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BAME vet student working group holds first meeting
The group concluded the immediate priority would be around the reporting structure for discriminatory incidents.
Group to develop clear discrimination reporting structures for EMS placements.  

A working group to better support Black, Asian and Minority Ethnic (BAME) students at UK veterinary schools held its inaugural meeting last month during which it confirmed its areas of work.

The joint RCVS/VSC (Veterinary Schools Council) group was formed following an RCVS Diversity and Inclusion Group round-table discussion held last autumn. 

Participants of the working group – including BAME student representatives, senior RCVS staff and UK vet school representatives - concluded that the immediate priority would be around the reporting structure for discriminatory incidents encountered on EMS or other work placements.

The working group agreed that further options would need to be considered, and a legal expert with experience in reporting mechanisms would be invited to the next meeting so that participants may consider different options to make recommendations. 

Professor Pettitt, co-chair of the Working Group and a representative of the VSC on the RCVS Diversity and Inclusion Group, said: “I co-hosted the roundtable last year and found it fascinating and insightful but also recognised the considerable frustrations that the students felt and that’s why I am excited that this group has now got underway so we can focus on making progress and finding solutions to the issues that were raised.”

The joint round-table discussion held last autumn identified areas where students required additional support and discussed some of the discriminatory incidents they had encountered. These included:

  • developing clear discrimination reporting structures, particularly for students on extra-mural studies (EMS) 
  • developing and supporting a group of role models within the vet schools amongst both the student body and faculty 
  • developing support structures for BAME students, with faculty training on how to do this.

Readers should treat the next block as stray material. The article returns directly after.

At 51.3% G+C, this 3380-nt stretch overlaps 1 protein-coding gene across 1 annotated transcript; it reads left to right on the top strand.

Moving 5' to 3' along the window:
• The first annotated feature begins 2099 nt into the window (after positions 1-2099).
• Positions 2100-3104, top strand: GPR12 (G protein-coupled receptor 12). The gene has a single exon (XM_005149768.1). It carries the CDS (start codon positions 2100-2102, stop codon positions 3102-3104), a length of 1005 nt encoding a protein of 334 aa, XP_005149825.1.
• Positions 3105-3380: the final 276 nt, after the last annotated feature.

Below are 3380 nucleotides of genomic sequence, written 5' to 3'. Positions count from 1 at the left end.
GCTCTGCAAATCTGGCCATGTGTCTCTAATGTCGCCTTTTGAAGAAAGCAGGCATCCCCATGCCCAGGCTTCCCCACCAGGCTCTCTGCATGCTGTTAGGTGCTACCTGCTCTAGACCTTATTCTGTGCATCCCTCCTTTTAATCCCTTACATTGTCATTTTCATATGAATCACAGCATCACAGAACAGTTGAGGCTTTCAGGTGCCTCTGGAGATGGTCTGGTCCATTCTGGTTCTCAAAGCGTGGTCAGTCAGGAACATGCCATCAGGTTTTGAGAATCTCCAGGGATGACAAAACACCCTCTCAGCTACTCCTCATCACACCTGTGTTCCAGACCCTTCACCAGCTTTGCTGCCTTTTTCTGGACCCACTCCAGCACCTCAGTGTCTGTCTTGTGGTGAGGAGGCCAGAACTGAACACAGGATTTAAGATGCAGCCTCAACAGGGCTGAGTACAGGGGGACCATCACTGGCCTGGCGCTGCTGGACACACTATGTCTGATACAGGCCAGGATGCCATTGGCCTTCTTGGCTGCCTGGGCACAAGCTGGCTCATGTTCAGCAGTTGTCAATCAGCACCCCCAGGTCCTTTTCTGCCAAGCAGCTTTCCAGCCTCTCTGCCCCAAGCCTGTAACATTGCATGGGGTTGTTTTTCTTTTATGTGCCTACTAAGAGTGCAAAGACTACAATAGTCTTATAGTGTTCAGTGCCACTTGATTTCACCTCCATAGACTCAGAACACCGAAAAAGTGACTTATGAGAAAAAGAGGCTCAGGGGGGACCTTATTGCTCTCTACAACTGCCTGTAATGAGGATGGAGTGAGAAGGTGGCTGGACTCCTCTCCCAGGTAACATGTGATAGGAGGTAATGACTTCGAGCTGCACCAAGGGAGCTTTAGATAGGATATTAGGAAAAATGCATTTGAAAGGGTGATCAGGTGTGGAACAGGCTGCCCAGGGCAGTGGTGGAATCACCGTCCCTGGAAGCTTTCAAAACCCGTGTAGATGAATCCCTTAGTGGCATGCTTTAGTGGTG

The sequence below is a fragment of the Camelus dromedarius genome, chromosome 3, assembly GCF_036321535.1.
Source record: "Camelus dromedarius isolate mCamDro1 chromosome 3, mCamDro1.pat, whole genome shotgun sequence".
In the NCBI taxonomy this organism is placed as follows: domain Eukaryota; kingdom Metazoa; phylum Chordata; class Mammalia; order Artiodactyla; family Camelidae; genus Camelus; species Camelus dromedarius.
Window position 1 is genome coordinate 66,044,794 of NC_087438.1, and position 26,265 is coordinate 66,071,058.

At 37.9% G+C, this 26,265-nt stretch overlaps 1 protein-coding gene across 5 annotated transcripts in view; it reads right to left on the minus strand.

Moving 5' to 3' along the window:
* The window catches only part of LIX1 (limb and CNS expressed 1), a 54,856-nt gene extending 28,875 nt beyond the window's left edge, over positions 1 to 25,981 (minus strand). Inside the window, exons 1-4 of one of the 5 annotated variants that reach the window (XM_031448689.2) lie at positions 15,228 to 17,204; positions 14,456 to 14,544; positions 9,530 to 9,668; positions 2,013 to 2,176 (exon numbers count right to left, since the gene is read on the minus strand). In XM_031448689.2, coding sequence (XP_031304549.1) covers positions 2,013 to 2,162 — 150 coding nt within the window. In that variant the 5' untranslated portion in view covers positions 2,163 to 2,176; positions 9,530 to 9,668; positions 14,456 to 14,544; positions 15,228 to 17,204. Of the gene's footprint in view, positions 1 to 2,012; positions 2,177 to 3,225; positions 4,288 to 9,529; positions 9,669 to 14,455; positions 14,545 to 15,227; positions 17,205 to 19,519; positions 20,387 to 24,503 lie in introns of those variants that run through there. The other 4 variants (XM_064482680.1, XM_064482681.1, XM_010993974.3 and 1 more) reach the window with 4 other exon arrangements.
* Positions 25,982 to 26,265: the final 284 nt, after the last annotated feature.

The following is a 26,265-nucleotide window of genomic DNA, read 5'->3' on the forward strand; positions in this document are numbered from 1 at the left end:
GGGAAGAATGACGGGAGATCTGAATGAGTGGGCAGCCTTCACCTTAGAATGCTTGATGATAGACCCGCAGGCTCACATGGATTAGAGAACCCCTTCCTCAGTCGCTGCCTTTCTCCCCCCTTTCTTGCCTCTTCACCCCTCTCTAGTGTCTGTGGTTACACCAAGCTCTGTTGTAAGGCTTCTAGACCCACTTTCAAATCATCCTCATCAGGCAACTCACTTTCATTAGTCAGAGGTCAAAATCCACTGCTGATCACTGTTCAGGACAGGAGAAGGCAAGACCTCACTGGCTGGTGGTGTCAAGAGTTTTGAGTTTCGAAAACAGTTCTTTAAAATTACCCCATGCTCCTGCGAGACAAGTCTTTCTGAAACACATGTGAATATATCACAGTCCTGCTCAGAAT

The group will also be looking at guidance for the wearing of religious clothing within a clinical context. 

Stephanie-Rae, co-chair and final year veterinary student at the RVC, said: "The willingness of this group to have student co-chair reflects appreciation for the student voice of our universities, and I feel honoured to be taking on this role. Especially for this group, representation of affected parties really matters and being able to give an unfiltered perspective of experiences will benefit all members.

“While this is not a permanent group, the report and recommendations that are produced will be actioned by the permanent Diversity and Inclusivity group, and always bringing in expert advice and lived experience where needed. We plan on sourcing expertise where necessary and should reflect on the efforts that have been made by other organisations, particularly in the last year.”

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Budding 'Dr Dolittles' sought for writing competition

News Story 1
 Vets are being invited to enter a writing competition run by the Page Turner Awards for a chance to get their story published or even made into a film.

Dubbed the 'Rolls Royce' of writing awards, the Page Turner competition provides an opportunity for aspiring writers to submit unpublished fiction and non-fiction work to be read by a panel of influential players in the publishing industry.

A spokesperson said: 'Do you think of yourself as a magical healer, like Dr Dolittle. Or maybe you have a story to share about the times when, sadly, animals can't be treated, and pet owners reflect on those moments they took for granted."

For more information, visit pageturnerawards.com 

Click here for more...
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Avian influenza confirmed in Lancashire

A case of highly pathogenic (HPAI H5N8) avian influenza has been confirmed in two captive peregrine falcons on a non-commercial, non-poultry premises near Skelmersdale, West Lancashire.

Following a risk assessment, APHA has declared that no disease control zones have been put in place surrounding this non-commercial, non-poultry premises.

Eighteen cases of HPAI H5N8 have now been identified in poultry and other captive birds in England. A housing order for poultry and captive birds introduced by Defra to control the spread of the disease expired on 31 March, although bird keepers in England are still required by law to comply with biosecurity measures.

For more information, please click here.